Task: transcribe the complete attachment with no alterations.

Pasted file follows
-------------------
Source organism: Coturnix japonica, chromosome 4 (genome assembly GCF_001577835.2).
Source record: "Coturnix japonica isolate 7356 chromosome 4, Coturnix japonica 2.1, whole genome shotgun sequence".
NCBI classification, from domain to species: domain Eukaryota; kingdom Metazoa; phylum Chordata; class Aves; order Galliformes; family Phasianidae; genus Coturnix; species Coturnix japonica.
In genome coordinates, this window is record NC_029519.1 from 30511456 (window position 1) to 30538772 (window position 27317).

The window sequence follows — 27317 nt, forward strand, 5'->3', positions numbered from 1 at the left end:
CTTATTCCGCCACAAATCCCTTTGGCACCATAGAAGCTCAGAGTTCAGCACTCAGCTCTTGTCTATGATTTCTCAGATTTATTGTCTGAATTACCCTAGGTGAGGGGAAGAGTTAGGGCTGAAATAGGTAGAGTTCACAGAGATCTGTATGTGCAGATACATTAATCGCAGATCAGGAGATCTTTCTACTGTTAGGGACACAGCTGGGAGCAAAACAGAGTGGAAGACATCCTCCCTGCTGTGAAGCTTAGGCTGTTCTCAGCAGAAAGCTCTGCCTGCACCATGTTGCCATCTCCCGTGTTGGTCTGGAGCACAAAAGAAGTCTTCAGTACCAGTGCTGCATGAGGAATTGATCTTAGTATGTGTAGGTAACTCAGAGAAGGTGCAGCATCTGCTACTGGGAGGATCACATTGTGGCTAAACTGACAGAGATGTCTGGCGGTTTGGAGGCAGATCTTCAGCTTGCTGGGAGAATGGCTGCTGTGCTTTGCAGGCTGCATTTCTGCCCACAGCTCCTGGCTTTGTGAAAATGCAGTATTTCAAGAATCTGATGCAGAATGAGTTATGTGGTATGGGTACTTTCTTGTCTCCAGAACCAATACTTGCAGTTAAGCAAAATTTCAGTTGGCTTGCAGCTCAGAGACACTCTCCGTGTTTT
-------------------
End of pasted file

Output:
Source organism: Coturnix japonica, chromosome 4 (genome assembly GCF_001577835.2).
Source record: "Coturnix japonica isolate 7356 chromosome 4, Coturnix japonica 2.1, whole genome shotgun sequence".
NCBI classification, from domain to species: domain Eukaryota; kingdom Metazoa; phylum Chordata; class Aves; order Galliformes; family Phasianidae; genus Coturnix; species Coturnix japonica.
In genome coordinates, this window is record NC_029519.1 from 30511456 (window position 1) to 30538772 (window position 27317).

The window sequence follows — 27317 nt, forward strand, 5'->3', positions numbered from 1 at the left end:
CTTATTCCGCCACAAATCCCTTTGGCACCATAGAAGCTCAGAGTTCAGCACTCAGCTCTTGTCTATGATTTCTCAGATTTATTGTCTGAATTACCCTAGGTGAGGGGAAGAGTTAGGGCTGAAATAGGTAGAGTTCACAGAGATCTGTATGTGCAGATACATTAATCGCAGATCAGGAGATCTTTCTACTGTTAGGGACACAGCTGGGAGCAAAACAGAGTGGAAGACATCCTCCCTGCTGTGAAGCTTAGGCTGTTCTCAGCAGAAAGCTCTGCCTGCACCATGTTGCCATCTCCCGTGTTGGTCTGGAGCACAAAAGAAGTCTTCAGTACCAGTGCTGCATGAGGAATTGATCTTAGTATGTGTAGGTAACTCAGAGAAGGTGCAGCATCTGCTACTGGGAGGATCACATTGTGGCTAAACTGACAGAGATGTCTGGCGGTTTGGAGGCAGATCTTCAGCTTGCTGGGAGAATGGCTGCTGTGCTTTGCAGGCTGCATTTCTGCCCACAGCTCCTGGCTTTGTGAAAATGCAGTATTTCAAGAATCTGATGCAGAATGAGTTATGTGGTATGGGTACTTTCTTGTCTCCAGAACCAATACTTGCAGTTAAGCAAAATTTCAGTTGGCTTGCAGCTCAGAGACACTCTCCGTGTTTT